Local Agency Formation Commission
Agendas & Minutes
Policies, Bylaws and Application
LAFCO Reports, Service Reviews and Spheres of Influence
convenes, as needed, upon
the 2nd Monday of the month,
at Alturas City Hall,
200 North Street
at 5:00 p.m.
meeting dates for 2013 are:
February 12, 2013
April 09, 2013
June 11, 2013
August 13, 2013
October 15, 2013
December 10, 2013
LOCAL AGENCY FORMATION COMMISSION OF MODOC COUNTY
NOTICE IS HEREBY GIVEN that the Modoc Local Agency Formation Commission will hold a public hearing on the following items:
1. LAFCo has received a request from the Hot Springs Valley Reorganization consisting of numerous annexations and detachments from the district consisting of approximately 1085.59 acres to be annexed and 1072.37 acres to be detached from the district.
2. The 2013-2014 LAFCO budget to make a final determination thereon by the Commission. Any person may be heard regarding the increase, decrease, or omission of any item from the budget or for the inclusion of additional items.
The Executive Officer Reports will be available for review at the Modoc County Planning and Building Department, 203 West Fourth Street, Alturas, California or the LAFCO webpage at www.modoc.lafco.ca.gov five days prior to the hearing. The contact person is John Benoit, Executive Officer who may be reached at (530) 233-9625 or by email at firstname.lastname@example.org
The public hearing will be held in the Alturas City Council Chambers at 200 North Street in Alturas on the 11th day of June 2013 at 5:00 P.M., at which time and place interested persons may attend and be heard. If you challenge the action of the Commission on any of the above stated items in court, it may be limited to only those issues raised at the public hearings described in this notice, or in written correspondence delivered to the Modoc Local Agency Formation Commission at, or prior to, the public hearing.
LOCAL AGENCY FORMATION COMMISSION
John Benoit, Executive Officer
History of LAFCO
The end of World War II saw California experiencing a tremendous population increase, which resulted in the sporadic formation of cities and special service districts. The results of this development boom became evident as more of California’s agricultural land was converted to urban uses. Premature and unplanned development created an inefficient and expensive system of delivering public services using various small units of local government.
The Early Days
In 1959, in recognition of this problem Governor Edmund G. Brown appointed the Commission on Metropolitan Area Problems. The Commission’s charge was to study and make recommendations on the “misuse of land resources” and the growing complexity of overlapping, local governmental jurisdictions. The Commission’s recommendations on local governmental reorganization were introduced in the Legislature, resulting in the creation of the Local Agency Formation Commission, or “LAFCO” in 1963, operating in each County except San Francisco, (which later formed in 2001).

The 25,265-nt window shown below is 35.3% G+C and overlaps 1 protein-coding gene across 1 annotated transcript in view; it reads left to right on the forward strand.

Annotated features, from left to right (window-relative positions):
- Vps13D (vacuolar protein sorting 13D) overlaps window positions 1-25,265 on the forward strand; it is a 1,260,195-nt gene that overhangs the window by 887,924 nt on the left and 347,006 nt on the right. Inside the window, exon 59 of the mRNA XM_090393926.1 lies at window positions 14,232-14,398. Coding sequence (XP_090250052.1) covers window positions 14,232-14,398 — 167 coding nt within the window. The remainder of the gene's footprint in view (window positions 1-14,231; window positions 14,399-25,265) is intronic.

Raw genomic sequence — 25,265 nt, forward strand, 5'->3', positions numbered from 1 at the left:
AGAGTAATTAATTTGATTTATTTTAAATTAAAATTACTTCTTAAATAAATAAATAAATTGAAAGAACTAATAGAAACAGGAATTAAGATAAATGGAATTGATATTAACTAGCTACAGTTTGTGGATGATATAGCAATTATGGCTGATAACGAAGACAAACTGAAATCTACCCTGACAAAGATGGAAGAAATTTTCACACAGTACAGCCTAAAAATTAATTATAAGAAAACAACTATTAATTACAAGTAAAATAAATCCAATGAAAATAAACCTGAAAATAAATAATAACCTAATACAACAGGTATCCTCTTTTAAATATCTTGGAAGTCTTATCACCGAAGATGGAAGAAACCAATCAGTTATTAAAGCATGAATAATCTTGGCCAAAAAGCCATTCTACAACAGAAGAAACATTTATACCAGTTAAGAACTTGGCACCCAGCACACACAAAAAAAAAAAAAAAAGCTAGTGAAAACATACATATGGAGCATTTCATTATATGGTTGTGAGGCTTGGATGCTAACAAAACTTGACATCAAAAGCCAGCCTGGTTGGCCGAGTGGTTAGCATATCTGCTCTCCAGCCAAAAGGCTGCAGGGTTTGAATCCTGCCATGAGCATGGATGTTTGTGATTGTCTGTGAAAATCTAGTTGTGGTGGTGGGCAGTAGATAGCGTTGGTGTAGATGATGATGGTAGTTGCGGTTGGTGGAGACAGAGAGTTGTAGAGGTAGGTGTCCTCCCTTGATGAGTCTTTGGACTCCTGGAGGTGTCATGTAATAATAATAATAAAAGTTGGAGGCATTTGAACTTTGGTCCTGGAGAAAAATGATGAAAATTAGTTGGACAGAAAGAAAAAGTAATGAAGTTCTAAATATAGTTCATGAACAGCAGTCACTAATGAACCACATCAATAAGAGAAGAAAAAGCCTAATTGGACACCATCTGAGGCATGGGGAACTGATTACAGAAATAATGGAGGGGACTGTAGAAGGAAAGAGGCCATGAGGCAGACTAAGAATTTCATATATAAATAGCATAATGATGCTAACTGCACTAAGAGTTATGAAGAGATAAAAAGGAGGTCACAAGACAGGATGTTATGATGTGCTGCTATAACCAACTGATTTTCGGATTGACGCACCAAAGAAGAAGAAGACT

The Legislature approved the District Reorganization Act (DRA) in 1965. This Act combined separate laws governing special district boundaries into a single law. Another law, the Municipal Organization Act of 1977 (MORGA) consolidated various laws on city incorporation and annexation into one law.
These three laws contained many parallel and duplicative provisions. However, similar procedures varied slightly from one law to another, and the procedures necessary for one type of boundary change were found in vastly different sections of the three laws. Although MORGA was the most current revision of city annexation statutes, many cities in the state were required to use DRA so that areas being annexed could be simultaneously detached from special districts. All three laws contained application and hearing procedures for LAFCOs, but there were inconsistencies among them. This made city and district boundary changes unnecessarily confusing and complicated for local agencies and LAFCOs, as well as for residents and property owners.
The Cortese-Knox Local Government Reorganization Act of 1985
The Cortese-Knox Local Government Reorganization Act of 1985 followed several years of cooperative effort between Assembly Member Dominic Cortese, former Chair of the Assembly Local Government Committee and the California Association of Local Agency Formation Commissions (CALAFCO). The Act, which became operative January 1, 1986, consolidated the three major laws used by California’s local governments for boundary changes into single, unified law.
LAFCO Today - The Cortese-Knox-Hertzberg Local Government Reorganization Act of 2000 (AB 2838)
Local Government Reorganization Act of 2000 (AB 2838) further consolidated
LAFCO law and enabled LAFCOs to play a lead role in the orderly development
of all local agencies. Section 56001 of the Government Code reiterates
and emphasizes the State Legislature’s policies of:
Purpose of LAFCO
Changes of organization mean any of the following: